Understanding Physics of Plant Growth
It is of fundamental importance to understand growth processes in plants and how they interact with their environment during growth. Once the principles of plant cell growth at the cellular level are better understood, they can be used as a basis for modeling the growth of tissues and organs. Furthermore, potential cell wall modifications that allow plants to grow more efficiently could have an economic impact, especially in the field of biofuel production.
Expansive cellular growth is the foundation of morphogenesis. It involves changes in the size and shape of cells. These changes require the combined action of two mechanical processes: the deformation of the existing cell wall and the secretion and deposition of new wall material. The dynamics of the growth process itself and the final cell size and shape of the cell are controlled by the changing mechanical behavior of the cell wall.
Experiments and models
The MecanX RTD project focuses on developing an accurate physics-based growth model of plant cell morphogenesis, supported by mechanophysical data obtained from two recently developed force microscopy systems, the cellular force microscope (CFM) and the multi-frequency atomic force microscope (MF-AFM). Measuring the effects of biochemical processes on cell wall mechanophysical properties, the cellular sensing of mechanical stress, and the physiological responses to external stimuli are essential to these models.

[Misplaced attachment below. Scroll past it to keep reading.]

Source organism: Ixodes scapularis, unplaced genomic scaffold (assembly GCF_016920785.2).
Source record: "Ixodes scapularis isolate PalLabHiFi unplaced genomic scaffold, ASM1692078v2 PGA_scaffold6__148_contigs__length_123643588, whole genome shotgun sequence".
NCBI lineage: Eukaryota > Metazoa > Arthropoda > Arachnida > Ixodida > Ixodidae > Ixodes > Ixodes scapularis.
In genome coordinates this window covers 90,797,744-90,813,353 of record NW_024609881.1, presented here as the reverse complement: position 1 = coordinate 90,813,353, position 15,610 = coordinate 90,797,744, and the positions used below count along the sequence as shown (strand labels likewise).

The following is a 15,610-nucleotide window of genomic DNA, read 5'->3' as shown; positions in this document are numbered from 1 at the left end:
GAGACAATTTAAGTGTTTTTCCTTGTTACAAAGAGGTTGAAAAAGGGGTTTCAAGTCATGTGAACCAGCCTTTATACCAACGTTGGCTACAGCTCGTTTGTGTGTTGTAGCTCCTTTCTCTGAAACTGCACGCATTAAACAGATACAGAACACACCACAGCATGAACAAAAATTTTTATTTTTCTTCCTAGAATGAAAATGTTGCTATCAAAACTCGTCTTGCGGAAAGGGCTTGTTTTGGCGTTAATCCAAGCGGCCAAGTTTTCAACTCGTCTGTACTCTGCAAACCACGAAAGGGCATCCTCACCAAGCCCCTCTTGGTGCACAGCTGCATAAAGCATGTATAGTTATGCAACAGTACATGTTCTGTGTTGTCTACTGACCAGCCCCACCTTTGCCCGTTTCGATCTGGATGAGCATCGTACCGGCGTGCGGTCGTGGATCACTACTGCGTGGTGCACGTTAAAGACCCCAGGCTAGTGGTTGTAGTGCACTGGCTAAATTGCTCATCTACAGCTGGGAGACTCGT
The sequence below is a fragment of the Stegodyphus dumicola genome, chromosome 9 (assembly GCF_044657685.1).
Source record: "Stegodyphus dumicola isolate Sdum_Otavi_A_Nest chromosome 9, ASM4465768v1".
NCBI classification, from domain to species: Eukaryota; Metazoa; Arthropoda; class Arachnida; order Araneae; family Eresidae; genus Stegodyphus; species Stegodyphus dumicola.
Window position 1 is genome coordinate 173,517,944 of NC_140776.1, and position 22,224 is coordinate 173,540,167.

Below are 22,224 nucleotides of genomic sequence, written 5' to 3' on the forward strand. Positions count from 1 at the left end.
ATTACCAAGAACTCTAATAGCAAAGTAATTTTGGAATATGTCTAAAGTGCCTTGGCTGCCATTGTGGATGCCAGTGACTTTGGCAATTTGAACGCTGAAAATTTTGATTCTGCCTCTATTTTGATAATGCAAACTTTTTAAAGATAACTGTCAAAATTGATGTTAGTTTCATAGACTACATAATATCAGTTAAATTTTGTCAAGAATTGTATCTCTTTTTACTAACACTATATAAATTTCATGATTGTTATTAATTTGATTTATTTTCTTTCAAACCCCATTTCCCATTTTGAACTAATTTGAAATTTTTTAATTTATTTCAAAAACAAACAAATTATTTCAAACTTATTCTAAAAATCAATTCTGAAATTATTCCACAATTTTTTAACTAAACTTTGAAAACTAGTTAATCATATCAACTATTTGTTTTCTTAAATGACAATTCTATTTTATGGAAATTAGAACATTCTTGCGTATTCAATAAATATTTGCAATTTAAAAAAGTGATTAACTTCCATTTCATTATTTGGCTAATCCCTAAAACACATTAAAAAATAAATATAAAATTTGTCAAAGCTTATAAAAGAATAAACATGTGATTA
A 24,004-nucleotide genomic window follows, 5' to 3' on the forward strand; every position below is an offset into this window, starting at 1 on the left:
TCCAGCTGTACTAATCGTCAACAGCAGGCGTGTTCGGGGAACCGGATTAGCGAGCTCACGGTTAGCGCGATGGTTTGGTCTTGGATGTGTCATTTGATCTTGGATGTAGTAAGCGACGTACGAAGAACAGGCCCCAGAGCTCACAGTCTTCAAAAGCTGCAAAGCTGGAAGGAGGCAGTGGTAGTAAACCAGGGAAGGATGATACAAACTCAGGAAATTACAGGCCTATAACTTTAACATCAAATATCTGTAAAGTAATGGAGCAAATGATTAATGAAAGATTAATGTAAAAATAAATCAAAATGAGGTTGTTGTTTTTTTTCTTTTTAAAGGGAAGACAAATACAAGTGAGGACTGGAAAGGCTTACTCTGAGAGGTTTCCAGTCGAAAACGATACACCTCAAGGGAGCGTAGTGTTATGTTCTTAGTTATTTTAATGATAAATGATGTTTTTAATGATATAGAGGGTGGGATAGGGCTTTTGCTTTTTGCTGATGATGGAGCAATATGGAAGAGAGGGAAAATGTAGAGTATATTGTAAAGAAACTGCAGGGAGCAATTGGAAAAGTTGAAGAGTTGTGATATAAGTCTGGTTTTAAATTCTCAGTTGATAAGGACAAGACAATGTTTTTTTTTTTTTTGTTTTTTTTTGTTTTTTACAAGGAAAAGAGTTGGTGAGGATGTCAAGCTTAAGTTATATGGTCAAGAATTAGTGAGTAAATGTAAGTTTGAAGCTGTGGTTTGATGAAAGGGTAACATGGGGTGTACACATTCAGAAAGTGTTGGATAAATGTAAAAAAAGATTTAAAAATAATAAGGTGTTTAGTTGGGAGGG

Each of the four MecanX subprojects focuses on clearly stated biological questions that drive the dissemination and further application from both research and commercial perspectives.
Subproject 1 investigates the relationship between biochemical and mechanophysical cell wall properties of Arabidopsis pollen tubes.
Understanding these properties will help formulate, both numerically and analytically, the mathematical structure of the models to be developed in Subproject 2.
For the models to be accurate, novel methods for the acquisition of data are needed, as described in Subproject 3.
Subproject 4 leverages the models so that changes in plant growth induced by external mechanical stress can be easily explored in silico and verified experimentally.
|Principal Investigator||Prof. Ueli Grossniklaus, Institute of Plant Biology, University of Zurich|
|Involved Institutions||University of Zurich, ETH Zurich, IBM, FemtoTools|
|Number of Research Groups||6|
|Project Duration||Apr. 2013 – Mar. 2017|
|Approved SystemsX.ch Funds||CHF 1.940 million|
Updated June 2013